Freeport grad gets dirty filming episode of 'Wipeout'
While watching an episode of ABC's “Wipeout,” South Buffalo native Rudee Dilick had a thought many people watching reality TV have.
“I though it'd be really cool to do,” said Dilick, a 2005 graduate of Freeport Area High School who now lives in Murrieta, Calif. “I was honestly just watching it with a couple of girls from down the street who I baby-sit.
“I decided to start looking around and found a way to apply.”
Dilick hopes to appear Thursday on the show's “Dirty Jobs” episode.
Dilick thought she was perfect for the spot given that she's a mortician by trade.
ABC's website described the episode this way: “Contestants who have made careers out of their own dirty jobs get messy on the course; obstacles include Pooper Scooper, Bustodian and Roach Poacher.”
“I applied the first time they called me, I called them back and I never heard back,” she said. “So I applied again and I kept calling them back until they called me. It just so happened they were doing a dirty jobs episode.
“I really played up the whole mortician angle.”
Dilick, who graduated from Georgetown University in 2009 and moved to California in 2011, can't say how she did on the show, which features contestants competing on extreme obstacle courses for $50,000.
The show isn't as glamorous as it seems, she said.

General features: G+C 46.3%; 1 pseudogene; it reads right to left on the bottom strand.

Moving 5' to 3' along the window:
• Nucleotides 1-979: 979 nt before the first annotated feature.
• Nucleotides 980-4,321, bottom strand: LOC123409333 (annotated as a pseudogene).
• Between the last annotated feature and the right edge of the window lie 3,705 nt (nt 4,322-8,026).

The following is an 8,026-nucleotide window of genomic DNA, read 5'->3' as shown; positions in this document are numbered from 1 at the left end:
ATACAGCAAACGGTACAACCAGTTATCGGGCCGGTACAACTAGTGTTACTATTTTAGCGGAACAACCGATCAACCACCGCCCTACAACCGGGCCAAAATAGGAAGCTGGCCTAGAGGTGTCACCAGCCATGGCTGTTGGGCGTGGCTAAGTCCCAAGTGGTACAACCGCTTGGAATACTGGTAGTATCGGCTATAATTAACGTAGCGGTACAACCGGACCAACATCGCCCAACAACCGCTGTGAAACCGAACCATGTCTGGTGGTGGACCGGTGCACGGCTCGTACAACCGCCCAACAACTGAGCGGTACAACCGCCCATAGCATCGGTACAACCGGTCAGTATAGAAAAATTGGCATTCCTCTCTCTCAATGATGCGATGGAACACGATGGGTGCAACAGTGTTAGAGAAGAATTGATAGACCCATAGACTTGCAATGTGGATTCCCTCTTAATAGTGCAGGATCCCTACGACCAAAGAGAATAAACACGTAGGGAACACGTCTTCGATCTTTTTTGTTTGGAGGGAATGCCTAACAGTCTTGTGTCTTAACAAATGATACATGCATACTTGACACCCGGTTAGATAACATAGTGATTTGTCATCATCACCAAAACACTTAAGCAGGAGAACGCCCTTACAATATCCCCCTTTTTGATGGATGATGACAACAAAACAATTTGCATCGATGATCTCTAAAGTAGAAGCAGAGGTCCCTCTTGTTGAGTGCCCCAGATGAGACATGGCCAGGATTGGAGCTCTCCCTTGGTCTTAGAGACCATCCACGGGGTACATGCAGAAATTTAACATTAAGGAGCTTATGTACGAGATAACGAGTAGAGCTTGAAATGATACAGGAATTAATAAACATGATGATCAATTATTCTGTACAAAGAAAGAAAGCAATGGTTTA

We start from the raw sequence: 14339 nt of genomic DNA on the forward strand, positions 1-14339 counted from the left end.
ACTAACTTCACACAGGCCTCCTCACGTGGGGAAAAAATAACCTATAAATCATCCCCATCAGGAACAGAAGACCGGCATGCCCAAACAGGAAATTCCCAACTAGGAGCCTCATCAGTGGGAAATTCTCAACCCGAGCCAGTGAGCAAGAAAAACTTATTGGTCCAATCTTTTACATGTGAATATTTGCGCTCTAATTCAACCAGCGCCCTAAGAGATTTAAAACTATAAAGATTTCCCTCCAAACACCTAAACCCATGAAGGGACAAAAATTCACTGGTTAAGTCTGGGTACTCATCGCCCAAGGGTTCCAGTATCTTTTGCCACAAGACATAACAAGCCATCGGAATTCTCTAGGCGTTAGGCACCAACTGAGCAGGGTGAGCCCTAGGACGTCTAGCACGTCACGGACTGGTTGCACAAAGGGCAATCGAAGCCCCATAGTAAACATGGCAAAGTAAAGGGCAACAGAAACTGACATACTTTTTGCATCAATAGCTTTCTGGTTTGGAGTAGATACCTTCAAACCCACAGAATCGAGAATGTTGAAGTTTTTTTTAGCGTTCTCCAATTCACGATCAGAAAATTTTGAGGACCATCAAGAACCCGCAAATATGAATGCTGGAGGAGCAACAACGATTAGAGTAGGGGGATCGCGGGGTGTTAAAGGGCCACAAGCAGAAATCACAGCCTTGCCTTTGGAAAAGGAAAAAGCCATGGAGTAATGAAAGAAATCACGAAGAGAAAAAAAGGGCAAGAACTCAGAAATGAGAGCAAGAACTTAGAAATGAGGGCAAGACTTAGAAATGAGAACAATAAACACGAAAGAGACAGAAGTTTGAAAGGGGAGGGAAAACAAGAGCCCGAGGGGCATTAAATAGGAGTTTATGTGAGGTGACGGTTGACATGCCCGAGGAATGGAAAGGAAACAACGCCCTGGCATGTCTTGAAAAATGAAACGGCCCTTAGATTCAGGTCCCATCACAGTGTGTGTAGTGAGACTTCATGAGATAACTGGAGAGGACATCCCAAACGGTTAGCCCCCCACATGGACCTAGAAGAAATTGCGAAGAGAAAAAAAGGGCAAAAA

“There were 20 of us that went through the first round that day,” she said. “I was No. 7. I kept thinking, ‘This is going to be so fun.'
“People are coming back and they're covered in mud and foam. And I'm like, ‘How was it?' and they were like, ‘It sucks.'
“But I was just so hyped up I didn't believe them,” she said. “They were right: ‘Suck' doesn't even begin to describe how bad it was.”
Dilick said she wouldn't go through the competition again even if she was paid $50,000.
“The mud pits — they mix water with sand. When you get out, you just have sand in your eyes,” she said. “After I fell in, I really couldn't see anything.
“It wasn't fun.”
Still, Dilick called it a once-in-a-lifetime experience.
“It was cool to see how TV works and everything that goes into making a show,” she said. “The people I was on with were great.
“It was just a cool group of people who do a job that a lot of people don't want to do,” she said. “It was neat to see a lot of people who are excited to go to work every morning just like I am.”
Dilick's older sister, Ashley DiMond, said it came as no shock to her or the rest of the family when they found out she was on the show.
“She's the ambitious one in the family,” DiMond said. “When she graduated from Pittsburgh Institute of Mortuary Science, she said to our mom, ‘I'm moving to California.'
“So they piled into a car, and she moved to California to do her externship, and she got a job there.”
DiMond said “Wipeout” is something the family has always watched. “We used to watch it with my grandma when we were younger,” she said. “That was her show.”
Dilick said ABC stressed to contestants that not everyone would get to be on TV, but she said she thinks she has a good shot at being on Thursday's episode.
“I got hit in the head pretty good,” she said with a laugh. “So, I think there might be a few cuts where they'll actually show me.”
R.A. Monti is a freelance writer.
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